A Quick Guide to Book Reviews
The content in this blog article was written and provided by Chanticleer Book Reviews.
Book reviews are tools every author can use – wisely!
Types of Book Reviews
Generally speaking, there are four types of reviews you will encounter. Here they are:
- Trade/Editorial Reviews – These reviews are written by professionals in the publishing industry – quality matters here.
- Peer Reviews – Done by other authors or professional peers
- Manuscript Overviews – The professional writer’s first step in the editing process.
- Consumer Reviews – These are written by readers – quantity is what counts here search engine operations and algorithms.
Each type of review serves a specific purpose – and each type resonates with different book buyers and services a different purpose.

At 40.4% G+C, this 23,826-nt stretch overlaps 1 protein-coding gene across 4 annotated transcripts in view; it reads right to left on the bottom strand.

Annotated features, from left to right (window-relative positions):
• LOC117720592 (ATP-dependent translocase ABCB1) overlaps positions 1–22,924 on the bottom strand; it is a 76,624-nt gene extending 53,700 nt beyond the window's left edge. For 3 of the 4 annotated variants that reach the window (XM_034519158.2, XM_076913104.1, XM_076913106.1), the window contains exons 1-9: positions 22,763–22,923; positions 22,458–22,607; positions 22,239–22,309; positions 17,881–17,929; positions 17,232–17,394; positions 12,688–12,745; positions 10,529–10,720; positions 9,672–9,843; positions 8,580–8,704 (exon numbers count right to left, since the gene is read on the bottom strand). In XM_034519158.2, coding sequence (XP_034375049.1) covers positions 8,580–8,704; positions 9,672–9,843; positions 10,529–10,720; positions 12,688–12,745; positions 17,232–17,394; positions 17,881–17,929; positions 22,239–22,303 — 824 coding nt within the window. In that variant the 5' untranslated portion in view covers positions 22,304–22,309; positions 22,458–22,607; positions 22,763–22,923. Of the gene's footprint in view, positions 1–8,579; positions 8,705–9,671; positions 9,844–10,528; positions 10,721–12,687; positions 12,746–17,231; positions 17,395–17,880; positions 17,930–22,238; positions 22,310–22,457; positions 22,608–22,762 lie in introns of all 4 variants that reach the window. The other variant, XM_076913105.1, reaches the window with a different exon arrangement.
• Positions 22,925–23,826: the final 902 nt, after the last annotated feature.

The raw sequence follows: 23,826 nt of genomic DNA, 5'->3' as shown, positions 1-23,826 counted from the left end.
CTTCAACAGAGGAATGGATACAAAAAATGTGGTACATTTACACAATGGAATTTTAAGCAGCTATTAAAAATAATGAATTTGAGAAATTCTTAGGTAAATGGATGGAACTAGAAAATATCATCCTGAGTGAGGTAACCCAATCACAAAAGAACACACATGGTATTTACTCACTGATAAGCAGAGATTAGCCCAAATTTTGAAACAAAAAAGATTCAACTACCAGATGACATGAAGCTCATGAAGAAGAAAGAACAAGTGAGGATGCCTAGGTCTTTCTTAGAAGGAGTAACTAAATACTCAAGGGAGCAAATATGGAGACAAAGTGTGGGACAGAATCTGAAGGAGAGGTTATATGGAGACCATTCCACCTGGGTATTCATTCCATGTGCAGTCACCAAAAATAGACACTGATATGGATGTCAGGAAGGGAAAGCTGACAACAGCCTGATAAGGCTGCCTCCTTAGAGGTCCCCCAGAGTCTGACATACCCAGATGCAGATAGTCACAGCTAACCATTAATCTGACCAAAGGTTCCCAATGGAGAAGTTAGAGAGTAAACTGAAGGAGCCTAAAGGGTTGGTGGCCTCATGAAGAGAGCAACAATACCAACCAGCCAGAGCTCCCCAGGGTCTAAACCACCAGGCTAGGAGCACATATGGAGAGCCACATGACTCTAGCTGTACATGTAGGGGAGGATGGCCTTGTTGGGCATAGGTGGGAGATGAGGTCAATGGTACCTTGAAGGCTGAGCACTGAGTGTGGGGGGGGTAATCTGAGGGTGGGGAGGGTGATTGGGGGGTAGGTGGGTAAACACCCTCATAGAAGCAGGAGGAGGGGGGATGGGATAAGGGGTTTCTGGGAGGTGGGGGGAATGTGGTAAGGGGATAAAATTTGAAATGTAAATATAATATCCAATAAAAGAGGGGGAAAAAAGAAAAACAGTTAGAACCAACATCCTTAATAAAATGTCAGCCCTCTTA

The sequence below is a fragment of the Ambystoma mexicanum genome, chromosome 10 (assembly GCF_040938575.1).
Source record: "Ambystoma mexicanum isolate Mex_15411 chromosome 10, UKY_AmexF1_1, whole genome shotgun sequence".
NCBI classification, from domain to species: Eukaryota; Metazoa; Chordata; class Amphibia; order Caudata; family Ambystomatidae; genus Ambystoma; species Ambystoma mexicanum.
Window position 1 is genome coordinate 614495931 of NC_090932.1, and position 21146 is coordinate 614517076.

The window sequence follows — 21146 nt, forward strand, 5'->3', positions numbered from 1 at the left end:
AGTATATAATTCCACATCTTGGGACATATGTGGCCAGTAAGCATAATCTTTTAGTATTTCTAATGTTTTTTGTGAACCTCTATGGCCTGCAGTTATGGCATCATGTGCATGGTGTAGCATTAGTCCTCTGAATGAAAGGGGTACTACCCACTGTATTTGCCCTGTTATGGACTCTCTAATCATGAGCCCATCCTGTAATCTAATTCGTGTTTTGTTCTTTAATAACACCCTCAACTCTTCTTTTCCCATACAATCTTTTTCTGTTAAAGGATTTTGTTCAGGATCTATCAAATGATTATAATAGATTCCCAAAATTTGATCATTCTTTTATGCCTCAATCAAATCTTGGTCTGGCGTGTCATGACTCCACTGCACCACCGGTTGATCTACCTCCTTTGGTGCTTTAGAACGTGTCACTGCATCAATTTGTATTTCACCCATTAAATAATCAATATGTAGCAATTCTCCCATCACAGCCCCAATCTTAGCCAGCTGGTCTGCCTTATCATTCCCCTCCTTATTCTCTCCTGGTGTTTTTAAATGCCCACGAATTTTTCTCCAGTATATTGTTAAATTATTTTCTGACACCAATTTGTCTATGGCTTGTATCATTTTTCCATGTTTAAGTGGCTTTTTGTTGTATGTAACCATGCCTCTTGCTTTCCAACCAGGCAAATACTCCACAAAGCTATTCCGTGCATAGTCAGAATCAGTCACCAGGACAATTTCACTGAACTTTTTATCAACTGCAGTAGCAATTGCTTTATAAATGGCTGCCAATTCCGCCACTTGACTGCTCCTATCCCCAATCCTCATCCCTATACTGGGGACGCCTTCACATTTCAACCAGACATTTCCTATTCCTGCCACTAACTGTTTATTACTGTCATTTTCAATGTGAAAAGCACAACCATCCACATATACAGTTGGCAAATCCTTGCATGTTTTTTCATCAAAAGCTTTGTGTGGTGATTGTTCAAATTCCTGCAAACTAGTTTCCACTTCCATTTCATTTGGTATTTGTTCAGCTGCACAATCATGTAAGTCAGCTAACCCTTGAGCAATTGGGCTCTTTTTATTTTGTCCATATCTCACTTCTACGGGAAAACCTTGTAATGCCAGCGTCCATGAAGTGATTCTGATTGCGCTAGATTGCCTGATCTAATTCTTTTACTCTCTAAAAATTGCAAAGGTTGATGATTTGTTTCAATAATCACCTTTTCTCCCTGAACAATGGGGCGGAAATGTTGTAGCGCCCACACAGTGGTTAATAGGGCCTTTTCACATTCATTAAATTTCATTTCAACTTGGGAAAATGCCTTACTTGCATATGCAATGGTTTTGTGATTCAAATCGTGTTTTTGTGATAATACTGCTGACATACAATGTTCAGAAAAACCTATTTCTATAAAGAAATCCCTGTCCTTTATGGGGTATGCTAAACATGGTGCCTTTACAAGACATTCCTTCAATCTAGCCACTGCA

Editorial Reviews aka Professional Trade Reviews provide useful information for publishing professionals for preparing for book launches.
Post Launch: Traditional Publishers and Book Publicists also know that editorial reviews set the tone for consumer reviews.
Publishing Professionals know that editorial reviews give readers (and consumers) the language and terms to discuss books, thereby, making it easier for readers and fans to write reviews. Because more reviews generate more book buzz and trust me, book buzz is what you want, you will want to make it extremely easy for readers (aka book consumers) to leave a review.
Make sure that blurbs of your book’s editorial reviews are listed in the Editorial Reviews section of your book’s Amazon page. Blurbs from Editorial Reviews are also handy to have when uploading your book’s information in the ISBN forms and in the information upload page of your book on digital platforms. Review blurbs also help Indie bookstores to determine if your book would sell in their stores.